Witnesses described Louis IX's miracles during a hearing in 1282–83 at Saint Denis. The record was sent to the curia, where the wonders were organized and analyzed. Sometime between 1285 and 1287, the results of the analysis were presented in consistory before Honorius IV. Delaborde edited a "memorandum" read on that occasion, concerning just one of the curative miracles. The testimony of several witnesses was compared. Evidently the only discrepancies noted in the memo had to do with timing: the alleged day and hour of the cure. Apparently the "miraculous" core of the cure itself was not at issue. Between 1295 and 1297 on Boniface VIII's orders, Cardinal Pietro Colonna prepared a consilium on another of Louis's wonders—not the same one analyzed in the 1280s, as Delaborde wrongly believed. Again, the report seems to concentrate on reconciling or explaining witnesses' discrepant statements about what might seem (to us) to be "secondary" issues. Colonna set out his report in scholastic fashion, raising then responding to various objections. He claims that even though witnesses may disagree as to details, if they agree as to substance their statements can be accepted, as in the following example. A paralyzed woman was said to have been miraculously cured. There were contradictions among witnesses about how her paralysis was verified: some said by using a pin, others hot water, or fire. Colonna responded that each witness proved the debility, though in a different fashion, as in paying tithes: some pay in wheat, some beans, others barley. Yet tithe is paid; and whether a criminal is sentenced to be decapitated or hanged, this affirms the judge's capital jurisdiction regardless of mode of execution. Aquinas, among others, had dealt with this issue, stating that if witnesses disagreed in certain principal circumstances relating to the substance of the fact, for example, in time, place, or persons, their evidence was of no weight. However, disagreement as to circumstances not touching the substance of the fact, for example, whether the skies were clear or cloudy, or a house painted or not, "does not weaken the evidence." Having bolstered his responses with more than forty citations from canon and civil law—but only one biblical reference—Colonna concluded that the case at hand seemed proven, after which he appealed to the pope for a definitive ruling. Yet, to our way of thinking, perhaps, the central issue—was this a "real" miracle—seems to have been ignored.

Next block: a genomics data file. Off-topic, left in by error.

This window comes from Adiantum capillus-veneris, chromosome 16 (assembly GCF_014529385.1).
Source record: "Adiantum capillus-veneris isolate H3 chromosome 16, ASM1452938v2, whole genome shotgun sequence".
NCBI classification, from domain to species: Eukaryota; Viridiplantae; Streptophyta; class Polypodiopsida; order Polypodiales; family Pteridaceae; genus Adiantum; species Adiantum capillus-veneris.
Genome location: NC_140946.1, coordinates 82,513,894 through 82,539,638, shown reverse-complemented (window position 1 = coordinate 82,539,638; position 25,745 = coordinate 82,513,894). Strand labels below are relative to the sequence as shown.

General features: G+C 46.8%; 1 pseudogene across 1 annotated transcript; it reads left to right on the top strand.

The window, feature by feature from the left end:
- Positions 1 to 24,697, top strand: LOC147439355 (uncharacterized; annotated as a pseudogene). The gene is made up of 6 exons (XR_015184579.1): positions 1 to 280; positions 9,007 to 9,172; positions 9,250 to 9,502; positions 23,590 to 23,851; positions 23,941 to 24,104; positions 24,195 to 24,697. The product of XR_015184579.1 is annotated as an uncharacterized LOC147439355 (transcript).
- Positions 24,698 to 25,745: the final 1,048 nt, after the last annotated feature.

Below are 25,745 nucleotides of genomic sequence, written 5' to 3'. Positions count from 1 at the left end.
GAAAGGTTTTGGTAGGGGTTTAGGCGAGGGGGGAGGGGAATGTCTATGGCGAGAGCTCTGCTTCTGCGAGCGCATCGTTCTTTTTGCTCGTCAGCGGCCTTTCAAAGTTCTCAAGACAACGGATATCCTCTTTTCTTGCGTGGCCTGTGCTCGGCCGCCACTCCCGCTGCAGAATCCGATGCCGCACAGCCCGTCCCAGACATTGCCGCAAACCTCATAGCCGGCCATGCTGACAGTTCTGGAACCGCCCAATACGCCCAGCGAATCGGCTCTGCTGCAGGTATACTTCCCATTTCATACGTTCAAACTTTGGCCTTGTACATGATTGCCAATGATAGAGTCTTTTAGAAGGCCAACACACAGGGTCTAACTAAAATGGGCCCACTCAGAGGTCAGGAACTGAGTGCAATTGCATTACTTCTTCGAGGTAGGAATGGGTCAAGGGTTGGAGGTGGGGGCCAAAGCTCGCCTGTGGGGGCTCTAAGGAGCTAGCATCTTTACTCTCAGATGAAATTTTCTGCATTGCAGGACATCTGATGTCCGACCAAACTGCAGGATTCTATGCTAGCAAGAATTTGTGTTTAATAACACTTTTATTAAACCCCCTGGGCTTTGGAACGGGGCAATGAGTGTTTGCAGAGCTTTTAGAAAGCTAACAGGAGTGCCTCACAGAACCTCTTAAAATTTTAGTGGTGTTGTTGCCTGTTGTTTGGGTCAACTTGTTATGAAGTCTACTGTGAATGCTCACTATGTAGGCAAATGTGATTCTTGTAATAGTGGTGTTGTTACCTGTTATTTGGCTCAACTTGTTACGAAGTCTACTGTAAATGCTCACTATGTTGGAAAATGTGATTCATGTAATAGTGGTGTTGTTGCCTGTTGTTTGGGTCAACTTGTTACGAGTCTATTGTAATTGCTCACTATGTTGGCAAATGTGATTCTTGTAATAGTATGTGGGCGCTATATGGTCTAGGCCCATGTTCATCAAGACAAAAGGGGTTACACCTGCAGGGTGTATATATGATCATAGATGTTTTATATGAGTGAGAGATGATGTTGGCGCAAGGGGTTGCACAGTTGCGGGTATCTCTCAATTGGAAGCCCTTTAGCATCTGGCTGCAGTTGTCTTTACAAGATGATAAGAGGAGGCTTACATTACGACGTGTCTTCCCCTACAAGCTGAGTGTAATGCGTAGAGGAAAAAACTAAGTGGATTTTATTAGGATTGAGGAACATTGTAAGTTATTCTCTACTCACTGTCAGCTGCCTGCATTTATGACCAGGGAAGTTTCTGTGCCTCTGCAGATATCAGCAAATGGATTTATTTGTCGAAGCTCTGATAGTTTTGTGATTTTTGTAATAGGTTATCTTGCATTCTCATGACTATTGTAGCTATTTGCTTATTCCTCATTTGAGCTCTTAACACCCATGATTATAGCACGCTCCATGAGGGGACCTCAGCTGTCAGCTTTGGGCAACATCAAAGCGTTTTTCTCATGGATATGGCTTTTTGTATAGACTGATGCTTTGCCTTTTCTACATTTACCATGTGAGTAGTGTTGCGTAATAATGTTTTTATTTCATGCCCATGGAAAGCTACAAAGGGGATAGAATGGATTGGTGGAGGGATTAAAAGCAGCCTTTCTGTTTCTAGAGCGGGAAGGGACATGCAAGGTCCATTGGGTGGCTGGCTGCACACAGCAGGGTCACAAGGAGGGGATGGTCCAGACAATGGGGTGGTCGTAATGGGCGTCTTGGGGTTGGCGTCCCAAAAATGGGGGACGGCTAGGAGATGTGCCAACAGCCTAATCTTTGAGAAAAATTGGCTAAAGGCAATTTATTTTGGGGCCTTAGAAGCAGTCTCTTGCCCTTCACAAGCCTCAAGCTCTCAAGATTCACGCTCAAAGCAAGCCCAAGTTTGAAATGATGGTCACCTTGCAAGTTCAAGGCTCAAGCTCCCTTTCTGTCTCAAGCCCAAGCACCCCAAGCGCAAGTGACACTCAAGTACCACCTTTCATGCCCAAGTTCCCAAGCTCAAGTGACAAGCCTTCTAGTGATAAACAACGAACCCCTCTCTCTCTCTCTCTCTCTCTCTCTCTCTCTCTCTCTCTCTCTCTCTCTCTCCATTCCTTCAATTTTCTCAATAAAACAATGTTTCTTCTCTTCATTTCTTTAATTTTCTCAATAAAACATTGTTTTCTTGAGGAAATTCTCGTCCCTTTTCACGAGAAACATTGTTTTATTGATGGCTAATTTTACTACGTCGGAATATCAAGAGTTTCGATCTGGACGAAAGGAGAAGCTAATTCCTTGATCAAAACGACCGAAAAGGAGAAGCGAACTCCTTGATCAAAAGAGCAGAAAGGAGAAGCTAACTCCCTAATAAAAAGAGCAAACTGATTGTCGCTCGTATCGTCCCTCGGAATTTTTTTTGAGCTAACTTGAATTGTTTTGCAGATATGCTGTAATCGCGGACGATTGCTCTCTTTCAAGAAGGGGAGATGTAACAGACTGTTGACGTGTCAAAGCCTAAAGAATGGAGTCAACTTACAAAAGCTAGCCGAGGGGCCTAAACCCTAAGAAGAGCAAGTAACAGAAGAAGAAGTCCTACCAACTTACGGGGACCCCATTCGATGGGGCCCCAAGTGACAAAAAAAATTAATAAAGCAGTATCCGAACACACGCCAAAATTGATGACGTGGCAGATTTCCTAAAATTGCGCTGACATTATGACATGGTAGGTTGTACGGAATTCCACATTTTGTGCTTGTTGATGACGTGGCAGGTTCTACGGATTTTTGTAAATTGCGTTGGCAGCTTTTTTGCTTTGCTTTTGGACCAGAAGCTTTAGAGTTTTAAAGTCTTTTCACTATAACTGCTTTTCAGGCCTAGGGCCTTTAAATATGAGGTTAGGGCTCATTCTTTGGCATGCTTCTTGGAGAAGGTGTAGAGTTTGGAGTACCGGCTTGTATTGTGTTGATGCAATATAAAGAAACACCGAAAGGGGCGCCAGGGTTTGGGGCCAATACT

Our second example, Celestine V, was canonized on May 5, 1313. The same Cardinal Pietro Colonna involved in Louis IX's case also played a role here, as did his uncle Giacomo Colonna. Accounts of Celestine's miracles were examined at the curia. In one case, a witness didn't seem to prove a miracle because he hadn't been present at the cure, didn't specify whether the cure was instantaneous, or might have been effected with medication, and was too vague when commenting on Celestine's fama, Besides that, the notaries seem to have fallen down on the job, for they didn't set out the testimony of the next witness per extensum, but merely noted that it was the same as that of the previous witness. In another case—Philippa, unable to walk until touched with a relic of Morrone—the statements of several witnesses were compared. One deposed that Philippa had applied the relic to herself, another, that a follower of Morrone had done this; a witness who stated that Philippa couldn't move from one place to another was contradicted by someone who claimed that she could, by scuttling along on her posterior; and a witness failed to say how long she'd been crippled and how long after her cure she was seen to walk. Once again, concentration seems to be placed on the circumstances of the miracle rather than its substance. But this was bound to be the case, given contemporary understanding about the human body, and because, as canonists and theologians recognized, theoretically one couldn't actually testify about miracles per se, since by definition they were supernatural, that is, beyond humanly observable nature; testimony was not about a miracle but about "that from which it could be shown to be a miracle." Proof of both Louis IX's and Celestine V's miracles was, and could only be, circumstantial. In the dead pope's case, however, we find an additional, mundane factor at work at the final stages, when cardinals had to vote on a short list of miracles that seemed "true." Between December 1312 and May 1313 at a secret consistory in Avignon, twelve of Celestine's miracles were considered. Here we glimpse the inner tensions among the cardinals as they sat before the pope ostensibly discussing miracles, while actually wrangling over their personal, familial, and political animosities; such clashes—often quite unedifying—occurred in many consistories, just as they enlivened conclaves. In this case, the lines were pretty clearly drawn, between the anti-Boniface VIII, pro-Celestine faction on the one hand, and on the other, those trying to protect Boniface's memory by resisting Celestine's canonization. Boniface had deprived both the Colonnas of their cardinalates in May 1297. They were reinstated by Clement V in 1305. Celestine's cause began soon afterward, pushed by Philip IV of France. In the 1312–13 consistory, then, as Clement V looked on, the Colonna cardinals and their allies consistently voted in support of Celestine's miracles, while the other faction voted just as adamantly against them. Pietro Colonna made his position clear at the start: in the five prefatory questions put to each of the cardinals, when Pietro was asked whether Morrone's holy life had been proven, he replied "yes," and added that Clement could have canonized him a year earlier. When the other Colonna was asked whether witnesses had proven Morrone's life to have been holy, he replied that since he was convinced of his holiness, he wasn't going to weary himself by reading the depositions. Asked the same general questions, other cardinals, particularly Francesco and Giacomo Caetano (Boniface VIII was a Caetano) naturally disagreed with the Colonnas. This was made clear when it came time to vote on the twelve miracles, one by one. The Caetanos voted that most were not proven: of their twenty-three votes (one was not recorded), a "no" was registered sixteen times, with six "doubtfuls" and a single "yes." The two Colonnas, on the other hand, only once voted "no."